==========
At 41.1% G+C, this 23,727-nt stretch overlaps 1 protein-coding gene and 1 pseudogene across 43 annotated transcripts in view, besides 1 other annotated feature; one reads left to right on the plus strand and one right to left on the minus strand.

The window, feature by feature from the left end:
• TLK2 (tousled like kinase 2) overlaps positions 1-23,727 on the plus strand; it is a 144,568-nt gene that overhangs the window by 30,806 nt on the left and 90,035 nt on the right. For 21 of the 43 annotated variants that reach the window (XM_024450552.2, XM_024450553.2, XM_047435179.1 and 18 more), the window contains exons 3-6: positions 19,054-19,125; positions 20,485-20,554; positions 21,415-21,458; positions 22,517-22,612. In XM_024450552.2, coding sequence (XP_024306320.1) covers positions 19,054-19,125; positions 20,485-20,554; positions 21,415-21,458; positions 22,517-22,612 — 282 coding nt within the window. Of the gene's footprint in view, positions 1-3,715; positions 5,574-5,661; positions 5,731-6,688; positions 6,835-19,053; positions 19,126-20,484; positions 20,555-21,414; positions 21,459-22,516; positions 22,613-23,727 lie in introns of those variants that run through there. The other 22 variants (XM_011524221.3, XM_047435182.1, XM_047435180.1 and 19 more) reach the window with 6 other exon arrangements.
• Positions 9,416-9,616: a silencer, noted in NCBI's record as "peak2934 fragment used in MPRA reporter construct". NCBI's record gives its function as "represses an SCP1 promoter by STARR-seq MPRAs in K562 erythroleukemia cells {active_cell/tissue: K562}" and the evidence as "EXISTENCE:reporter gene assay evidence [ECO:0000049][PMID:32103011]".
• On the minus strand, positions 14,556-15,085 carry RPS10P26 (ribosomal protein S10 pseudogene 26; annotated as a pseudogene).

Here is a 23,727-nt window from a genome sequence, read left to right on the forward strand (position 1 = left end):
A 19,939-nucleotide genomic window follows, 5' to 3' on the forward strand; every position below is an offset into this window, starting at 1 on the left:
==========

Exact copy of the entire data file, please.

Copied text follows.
At 41.1% G+C, this 23,727-nt stretch overlaps 1 protein-coding gene and 1 pseudogene across 43 annotated transcripts in view, besides 1 other annotated feature; one reads left to right on the plus strand and one right to left on the minus strand.

The window, feature by feature from the left end:
• TLK2 (tousled like kinase 2) overlaps positions 1-23,727 on the plus strand; it is a 144,568-nt gene that overhangs the window by 30,806 nt on the left and 90,035 nt on the right. For 21 of the 43 annotated variants that reach the window (XM_024450552.2, XM_024450553.2, XM_047435179.1 and 18 more), the window contains exons 3-6: positions 19,054-19,125; positions 20,485-20,554; positions 21,415-21,458; positions 22,517-22,612. In XM_024450552.2, coding sequence (XP_024306320.1) covers positions 19,054-19,125; positions 20,485-20,554; positions 21,415-21,458; positions 22,517-22,612 — 282 coding nt within the window. Of the gene's footprint in view, positions 1-3,715; positions 5,574-5,661; positions 5,731-6,688; positions 6,835-19,053; positions 19,126-20,484; positions 20,555-21,414; positions 21,459-22,516; positions 22,613-23,727 lie in introns of those variants that run through there. The other 22 variants (XM_011524221.3, XM_047435182.1, XM_047435180.1 and 19 more) reach the window with 6 other exon arrangements.
• Positions 9,416-9,616: a silencer, noted in NCBI's record as "peak2934 fragment used in MPRA reporter construct". NCBI's record gives its function as "represses an SCP1 promoter by STARR-seq MPRAs in K562 erythroleukemia cells {active_cell/tissue: K562}" and the evidence as "EXISTENCE:reporter gene assay evidence [ECO:0000049][PMID:32103011]".
• On the minus strand, positions 14,556-15,085 carry RPS10P26 (ribosomal protein S10 pseudogene 26; annotated as a pseudogene).

Here is a 23,727-nt window from a genome sequence, read left to right on the forward strand (position 1 = left end):
A 19,939-nucleotide genomic window follows, 5' to 3' on the forward strand; every position below is an offset into this window, starting at 1 on the left: